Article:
At the time Arsène Wenger couched his disappointment by claiming the hotly disputed penalty, that arguably ended Arsenal's campaign last season, dumping them out of the Champions League and deflating their title challenge, was "dodgy". Yesterday, and in the build up to tomorrow's home Premier League fixture with Liverpool, the first time the two sides have met since that highly charged April evening, the Arsenal manager went further by accusing Ryan Babel of taking a "dive" to con the referee, Peter Frojdfeldt.
"He did it well," Wenger said drily of Babel's actions in tumbling to the turf after being challenged by Kolo Touré. "At home [in the first leg] we had a penalty that wasn't given and the one up there [at Anfield] was a dive. You can say that because Kolo didn't touch him," he claimed before adding of the incident, after agreeing that his own players, notably Emmanuel Eboué, have been guilty of trying to fool officials in the past: "[But] I'm over it. It happens. In football that's why everyone becomes crazy because it's not [as straightforward] as running."
It should be remembered that Babel vehemently denied cheating to gain the 86th-minute award – which gave Liverpool a 3-2 lead (they went on to win 4-2 and 5-3 on aggregate) – and that Frojdfeldt stood by the decision.
It meant that Wenger's words served to raise the temperature even higher for an encounter that has taken on increasingly vital importance for both clubs.
The Champions League tie, which saw Liverpool go through to the semi-finals, sandwiched a league match which ended in a draw, with Wenger again bemoaning a lack of good fortune. "In the last seconds we had a fantastic chance [through Alexander Hleb] to win the game. Last season we had some bad luck after back luck," he said yesterday.
Maybe he does protest too much. After all, a lack of fortune is not, in all honesty, the best of excuses when it comes to assessing something as relentless and taxing as a nine-month campaign although, in fairness to Wenger, he also added that dealing with "bad luck" is "part of the quality of a team".
That is something that, constantly, has been in question this season although Wenger sharply dismissed the assessments of both the Tottenham Hotspur manager Harry Redknapp and Manchester United defender Rio Ferdinand that Arsenal – after five league losses – were out of contention and the title race was down to three clubs – Chelsea, Liverpool and United.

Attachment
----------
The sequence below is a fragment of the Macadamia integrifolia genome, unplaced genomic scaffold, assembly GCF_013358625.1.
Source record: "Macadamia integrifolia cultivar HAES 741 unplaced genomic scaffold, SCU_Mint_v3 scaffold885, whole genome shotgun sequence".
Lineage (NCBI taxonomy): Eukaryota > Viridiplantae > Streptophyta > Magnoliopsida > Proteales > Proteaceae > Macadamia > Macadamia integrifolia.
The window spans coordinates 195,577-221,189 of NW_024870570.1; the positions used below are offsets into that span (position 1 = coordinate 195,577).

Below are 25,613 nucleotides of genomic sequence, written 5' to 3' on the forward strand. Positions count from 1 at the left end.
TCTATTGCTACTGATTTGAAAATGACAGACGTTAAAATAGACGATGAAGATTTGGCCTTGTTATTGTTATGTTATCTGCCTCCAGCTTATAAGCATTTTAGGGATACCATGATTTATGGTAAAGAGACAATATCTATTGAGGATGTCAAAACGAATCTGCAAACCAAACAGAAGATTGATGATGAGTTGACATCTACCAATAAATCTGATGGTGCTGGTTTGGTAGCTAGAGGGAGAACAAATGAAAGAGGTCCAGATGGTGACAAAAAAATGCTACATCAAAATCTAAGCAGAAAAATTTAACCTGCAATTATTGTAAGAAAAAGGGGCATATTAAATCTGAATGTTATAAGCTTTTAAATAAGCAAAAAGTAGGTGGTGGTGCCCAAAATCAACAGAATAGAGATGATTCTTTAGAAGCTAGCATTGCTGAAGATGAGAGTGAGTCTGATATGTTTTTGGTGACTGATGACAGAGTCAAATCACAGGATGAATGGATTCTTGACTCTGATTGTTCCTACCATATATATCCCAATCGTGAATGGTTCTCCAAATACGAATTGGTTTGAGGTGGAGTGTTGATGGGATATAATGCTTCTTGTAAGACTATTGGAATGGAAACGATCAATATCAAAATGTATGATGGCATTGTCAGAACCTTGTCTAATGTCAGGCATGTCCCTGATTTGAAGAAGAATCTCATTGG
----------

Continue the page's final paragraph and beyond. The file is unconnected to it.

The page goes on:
"Let them talk and play and show that we are wrong," Wenger said emphatically. "You can talk as long as you want." An added edge to tomorrow's encounter is that Arsenal and Liverpool have both beaten United and Chelsea this season.
A third victory against another of the so-called "big four" for either would cap a remarkable run with Wenger choosing to use the word "compulsory" when asked whether his team needed to win this one.
"It is an opportunity for us to catch them which we want to take," he said, even though victory would still leave Arsenal five points adrift of the league leaders.
"At the moment the race is still very tight because it looks for me for the first time in six or seven years that the number of points for the winner of this league will be much lower than usual because everybody drops points against everybody," Wenger reasoned. "Liverpool and Chelsea have dropped many points at home which means the winner of this league will not get over 80 points." Indeed he has set a target of 78 to land the title.
For Wenger there was also the perennial – because it is so relevant – question of why his team performs against the "bigger" teams and then struggles when faced by lesser opponents.
For Arsenal, it is a question of not dealing with a more direct style, he admitted, but also a failure in "concentration" which he now, after bitter experience, hopes to have remedied.
For the club itself there is also turmoil off the pitch. A board of directors which is urging Wenger to spend next month – public knowledge that clearly irritates the manager – is also dealing with the culling of two of its number, and two of the oldest names at the club, with Nina Bracewell-Smith and Richard Carr removed. As ever Wenger, having anticipated the questioning, had a ready-made response. "What is important in a football club is the directors do not speak about technique and that I do not speak about shares," he said.
His opposite number tomorrow, Rafael Benitez, knows all about having to comment on such issues given the uncertainty at Liverpool in recent years, although that has reached a period of relative calm partly because the financial crisis has made sellers and buyers hesitate. The Spaniard will be in the dugout tomorrow but has not been at Liverpool's training ground at Melwood this week as he recovers from the procedure to remove a kidney stone.
Arsenal have dedicated tomorrow's match to its charity of the season, the Teenage Cancer Trust. Players and directors will donate a day's wages. More information is available on www.beagoonerbeagiver.orgReuse content